This has to be one of the simplest and tastiest chicken dishes ever. Five minutes of prep plus ten minutes of cooking and you have a guaranteed dinner (or lunch or supper for that matter) winner on your hands.
You'll find teriyaki sauce on the shelves of most supermarkets these days but they tend too be oversweetened and the real thing is an absolute cinch to make yourself. What makes a good teriyaki sauce? In a word, balance. Yes, a teriyaki sauce should be sweet but it should also be a little salty and have a depth of umami flavour bubbling away under the surface. How to ahcieve this? Well, it's really very simple - just four ingredients, one and a half tablespoons of sugar plus two tablespoons each of soy sauce, mirin and cooking sake. A thorough mix and there you are, you've nailed it - a classic teriyaki sauce with all the flavour, richness and depth that you could want in no time at all.
Moving onto the chicken itself, you'll find a lot of teriyaki chicken recipes which use chicken thigh. Personally, I prefer to use chicken breast. I cut the breasts laterally into two thin fillets. This has the advantage of making the cooking time very short. Ah, you might be thinking, a chicken thigh would be more succulent but really you want the teriyaki sauce flavours going into the meat not the meat giving up its juices into the sauce. My hack to keep the chicken breast succulent is to dust the fillets on both sides with some plain flour. This keeps the moisture in the breast and out of the teriyaki sauce.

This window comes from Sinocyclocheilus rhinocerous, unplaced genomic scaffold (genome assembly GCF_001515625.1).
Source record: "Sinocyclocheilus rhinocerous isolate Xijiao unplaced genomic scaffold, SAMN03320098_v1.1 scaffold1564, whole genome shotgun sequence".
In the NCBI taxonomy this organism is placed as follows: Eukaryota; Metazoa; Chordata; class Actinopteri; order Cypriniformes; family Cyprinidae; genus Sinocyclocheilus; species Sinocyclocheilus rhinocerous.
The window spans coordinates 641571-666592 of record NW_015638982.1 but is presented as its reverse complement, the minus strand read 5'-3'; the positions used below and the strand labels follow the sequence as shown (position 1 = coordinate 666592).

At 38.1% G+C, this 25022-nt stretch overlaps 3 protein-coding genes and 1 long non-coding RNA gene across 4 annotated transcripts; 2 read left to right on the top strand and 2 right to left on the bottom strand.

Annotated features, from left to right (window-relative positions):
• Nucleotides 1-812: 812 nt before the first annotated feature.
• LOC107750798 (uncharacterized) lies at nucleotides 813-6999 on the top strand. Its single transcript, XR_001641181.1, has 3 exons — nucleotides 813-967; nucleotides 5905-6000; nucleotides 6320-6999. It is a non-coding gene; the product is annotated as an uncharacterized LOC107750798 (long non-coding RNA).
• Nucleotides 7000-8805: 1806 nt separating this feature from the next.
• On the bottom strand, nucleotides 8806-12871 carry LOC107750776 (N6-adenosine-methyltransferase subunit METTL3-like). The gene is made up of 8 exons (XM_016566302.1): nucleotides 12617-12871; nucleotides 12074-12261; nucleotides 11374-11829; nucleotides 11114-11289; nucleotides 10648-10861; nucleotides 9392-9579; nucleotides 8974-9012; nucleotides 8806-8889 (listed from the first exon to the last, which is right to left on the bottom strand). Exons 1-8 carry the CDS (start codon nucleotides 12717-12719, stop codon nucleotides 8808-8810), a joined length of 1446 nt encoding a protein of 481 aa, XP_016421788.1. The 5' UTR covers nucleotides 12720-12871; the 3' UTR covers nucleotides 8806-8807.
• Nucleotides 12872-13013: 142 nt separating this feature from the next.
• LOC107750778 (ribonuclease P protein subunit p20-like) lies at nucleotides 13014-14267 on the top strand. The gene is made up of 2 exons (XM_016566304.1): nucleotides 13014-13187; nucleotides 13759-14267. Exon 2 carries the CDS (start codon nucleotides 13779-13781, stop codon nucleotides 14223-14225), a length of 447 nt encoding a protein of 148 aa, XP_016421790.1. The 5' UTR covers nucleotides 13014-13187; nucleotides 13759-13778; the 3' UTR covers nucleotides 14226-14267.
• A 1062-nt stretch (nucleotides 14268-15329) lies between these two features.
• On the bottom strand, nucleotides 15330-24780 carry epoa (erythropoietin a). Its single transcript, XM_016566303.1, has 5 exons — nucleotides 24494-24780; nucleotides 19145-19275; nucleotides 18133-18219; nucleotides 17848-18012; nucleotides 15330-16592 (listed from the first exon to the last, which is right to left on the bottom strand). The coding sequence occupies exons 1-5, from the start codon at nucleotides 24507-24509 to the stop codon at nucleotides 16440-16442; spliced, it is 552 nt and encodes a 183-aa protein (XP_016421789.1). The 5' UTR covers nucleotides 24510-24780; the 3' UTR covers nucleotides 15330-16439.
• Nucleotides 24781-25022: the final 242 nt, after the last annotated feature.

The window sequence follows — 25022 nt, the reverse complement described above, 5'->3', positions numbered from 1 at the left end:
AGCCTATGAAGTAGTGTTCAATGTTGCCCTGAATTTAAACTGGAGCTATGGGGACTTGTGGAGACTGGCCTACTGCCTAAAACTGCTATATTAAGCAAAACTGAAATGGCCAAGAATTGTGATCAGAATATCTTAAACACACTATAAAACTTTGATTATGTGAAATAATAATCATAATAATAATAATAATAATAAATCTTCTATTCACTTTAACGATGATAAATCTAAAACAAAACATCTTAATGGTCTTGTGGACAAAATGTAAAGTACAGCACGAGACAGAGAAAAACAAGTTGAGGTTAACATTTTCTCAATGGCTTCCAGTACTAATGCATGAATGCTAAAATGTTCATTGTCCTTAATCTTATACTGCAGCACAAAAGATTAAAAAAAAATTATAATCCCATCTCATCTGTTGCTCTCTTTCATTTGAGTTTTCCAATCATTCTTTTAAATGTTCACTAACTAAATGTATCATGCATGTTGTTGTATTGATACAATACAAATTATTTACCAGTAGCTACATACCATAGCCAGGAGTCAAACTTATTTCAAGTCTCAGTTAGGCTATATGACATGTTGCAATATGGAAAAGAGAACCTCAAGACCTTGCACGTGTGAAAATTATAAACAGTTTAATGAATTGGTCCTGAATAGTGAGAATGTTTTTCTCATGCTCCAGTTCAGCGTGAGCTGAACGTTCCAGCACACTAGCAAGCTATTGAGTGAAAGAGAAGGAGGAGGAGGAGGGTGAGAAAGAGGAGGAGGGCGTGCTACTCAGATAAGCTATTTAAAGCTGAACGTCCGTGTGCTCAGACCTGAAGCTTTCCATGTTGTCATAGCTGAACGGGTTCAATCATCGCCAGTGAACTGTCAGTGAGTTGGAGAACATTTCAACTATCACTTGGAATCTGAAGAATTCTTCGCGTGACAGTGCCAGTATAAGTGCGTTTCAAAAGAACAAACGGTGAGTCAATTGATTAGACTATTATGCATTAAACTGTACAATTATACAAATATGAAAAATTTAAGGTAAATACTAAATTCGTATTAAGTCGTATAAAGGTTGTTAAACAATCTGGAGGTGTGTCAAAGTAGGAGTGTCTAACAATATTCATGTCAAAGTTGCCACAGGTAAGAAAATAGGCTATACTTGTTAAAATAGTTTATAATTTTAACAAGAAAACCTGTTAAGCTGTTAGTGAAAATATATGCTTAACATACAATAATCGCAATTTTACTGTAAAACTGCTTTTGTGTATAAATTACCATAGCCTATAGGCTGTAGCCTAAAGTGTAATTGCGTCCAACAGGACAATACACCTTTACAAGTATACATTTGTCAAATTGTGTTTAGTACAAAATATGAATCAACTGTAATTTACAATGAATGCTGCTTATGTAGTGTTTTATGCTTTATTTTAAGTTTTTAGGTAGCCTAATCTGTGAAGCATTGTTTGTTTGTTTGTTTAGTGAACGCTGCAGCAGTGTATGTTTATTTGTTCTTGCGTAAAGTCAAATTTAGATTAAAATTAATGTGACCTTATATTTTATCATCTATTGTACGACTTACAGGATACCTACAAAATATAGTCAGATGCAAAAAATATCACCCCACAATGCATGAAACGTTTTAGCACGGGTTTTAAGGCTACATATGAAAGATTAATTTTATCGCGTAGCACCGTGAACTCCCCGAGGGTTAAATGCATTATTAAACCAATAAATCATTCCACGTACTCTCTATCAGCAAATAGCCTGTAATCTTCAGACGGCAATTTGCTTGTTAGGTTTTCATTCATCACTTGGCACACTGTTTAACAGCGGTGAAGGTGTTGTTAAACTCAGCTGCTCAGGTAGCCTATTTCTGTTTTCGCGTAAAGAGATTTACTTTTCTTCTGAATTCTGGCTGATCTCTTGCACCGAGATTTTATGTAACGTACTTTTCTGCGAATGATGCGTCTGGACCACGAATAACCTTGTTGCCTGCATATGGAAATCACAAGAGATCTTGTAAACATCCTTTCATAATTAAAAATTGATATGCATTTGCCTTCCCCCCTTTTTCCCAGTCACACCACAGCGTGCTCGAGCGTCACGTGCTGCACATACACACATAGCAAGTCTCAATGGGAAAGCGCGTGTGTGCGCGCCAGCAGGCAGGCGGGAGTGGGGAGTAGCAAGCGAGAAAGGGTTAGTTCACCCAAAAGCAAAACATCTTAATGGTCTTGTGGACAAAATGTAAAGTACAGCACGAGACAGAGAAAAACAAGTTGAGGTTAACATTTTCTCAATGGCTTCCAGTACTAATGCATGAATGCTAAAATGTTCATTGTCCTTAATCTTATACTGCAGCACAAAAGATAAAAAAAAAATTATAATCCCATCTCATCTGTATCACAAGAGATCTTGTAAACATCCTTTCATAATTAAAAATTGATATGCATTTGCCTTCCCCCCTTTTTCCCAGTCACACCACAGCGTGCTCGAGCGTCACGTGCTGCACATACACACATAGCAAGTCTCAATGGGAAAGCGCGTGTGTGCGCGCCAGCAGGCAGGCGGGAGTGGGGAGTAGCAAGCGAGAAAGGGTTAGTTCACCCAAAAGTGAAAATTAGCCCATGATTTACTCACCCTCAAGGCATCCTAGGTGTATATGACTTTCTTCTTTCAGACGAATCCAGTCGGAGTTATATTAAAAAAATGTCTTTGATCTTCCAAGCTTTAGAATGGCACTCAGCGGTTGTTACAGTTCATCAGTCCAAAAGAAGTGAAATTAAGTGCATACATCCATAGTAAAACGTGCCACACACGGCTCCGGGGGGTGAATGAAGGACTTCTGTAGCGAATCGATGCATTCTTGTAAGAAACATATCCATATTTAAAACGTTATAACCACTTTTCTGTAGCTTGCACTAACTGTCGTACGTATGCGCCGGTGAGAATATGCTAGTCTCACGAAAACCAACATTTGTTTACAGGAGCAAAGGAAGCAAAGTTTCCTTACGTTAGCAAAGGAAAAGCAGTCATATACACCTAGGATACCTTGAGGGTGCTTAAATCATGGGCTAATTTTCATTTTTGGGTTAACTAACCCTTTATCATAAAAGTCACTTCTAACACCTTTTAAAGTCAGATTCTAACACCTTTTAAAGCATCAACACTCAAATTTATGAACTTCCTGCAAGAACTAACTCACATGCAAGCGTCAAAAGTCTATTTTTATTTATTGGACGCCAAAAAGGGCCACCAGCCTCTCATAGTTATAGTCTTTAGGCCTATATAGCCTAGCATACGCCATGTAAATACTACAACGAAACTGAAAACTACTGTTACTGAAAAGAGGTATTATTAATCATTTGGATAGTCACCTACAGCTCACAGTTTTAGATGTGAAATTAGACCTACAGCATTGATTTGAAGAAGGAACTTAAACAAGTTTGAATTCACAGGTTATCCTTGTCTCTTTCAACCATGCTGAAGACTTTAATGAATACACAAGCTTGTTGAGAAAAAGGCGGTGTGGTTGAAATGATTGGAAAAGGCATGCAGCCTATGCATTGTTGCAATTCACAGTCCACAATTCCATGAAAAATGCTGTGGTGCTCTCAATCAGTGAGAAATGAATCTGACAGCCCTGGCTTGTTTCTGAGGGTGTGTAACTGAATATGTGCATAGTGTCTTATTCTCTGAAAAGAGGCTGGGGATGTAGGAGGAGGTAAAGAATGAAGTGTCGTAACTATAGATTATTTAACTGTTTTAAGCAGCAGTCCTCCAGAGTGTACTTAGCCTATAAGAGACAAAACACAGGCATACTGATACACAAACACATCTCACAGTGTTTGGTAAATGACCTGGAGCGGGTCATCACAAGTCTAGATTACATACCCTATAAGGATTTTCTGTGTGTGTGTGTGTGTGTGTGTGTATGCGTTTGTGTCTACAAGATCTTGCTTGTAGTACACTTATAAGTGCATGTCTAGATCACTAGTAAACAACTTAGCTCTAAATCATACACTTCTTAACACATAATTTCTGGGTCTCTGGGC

And that's your prep pretty much done. On to the cooking and things stay pretty simple. A tablespoon of vegetable oil in a medium pan and then in with the chicken fillets. Fry for a couple of minutes, turn and fry again. Once the fillets have turned a little bit brown, in goes the teriyaki sauce. The chicken by this time is just about done so the focus turns to thickening the sauce and enriching the flavours. Ideally, you want to reduce the sauce by about half which should take about 3 - 4 minutes over medium - high heat. Keep moving the pan during this phase and turn the chicken fillets again to prevent them from overcooking and to maximise the absorbtion of the sauce flavours.
Once the sauce has thickened, you're ready to serve. I usually serve my teriyaki chicken on a big bed of salad. This works for lunch dinner or supper. For dinner, I often pair this with a serving of french fries - fries? Trust me, it just works...really! But that part is wholly up to you...
If you'd would like to try out my version of this classic Japanese dish, just click on Chicken Teriyaki for the Youtube tutorial or scroll to the bottom of the page. The written recipe is just below.
Happy cooking! Kurumi XXXX.
(makes 2 servings)
2 chicken breasts
1.5 tbsp sugar
2 tbsp mirin
2 tbsp soy sauce
2 tbsp Japanese cooking sake or sake
2 tbsp plain flour for dusting
1 tbsp vegetable oil for frying
serve with a big green salad, fries or rice
first, make your teriyaki sauce by combining the add the sugar, mirin, cooking sake and soy sauce in a small bowl. mix thoroughly until the sugar has dissolved. set aside
cut each chicken breast laterally into two thin fillets
sprinkle the flour onto a plate, lightly coat the chicken with the flour, so that the chicken will retain some moisture while it's cooking
heat the vegetable oil in a medium/large frying pan. fry the chicken fillets for 2 minutes until lightly browned. turnand fry another 2 minutes with the pan lid on
pour the teriyaki sauce into the frying pan. continue to cook over a medium/high heat until the sauce has reduce by about half. this should take about 3 - 4 minutes. turn the fillets once or twice while the sauce is reducing
once the sauce has reduced and darkened, your dish is ready. serve with some salad, vegetables, fries or rice as you wish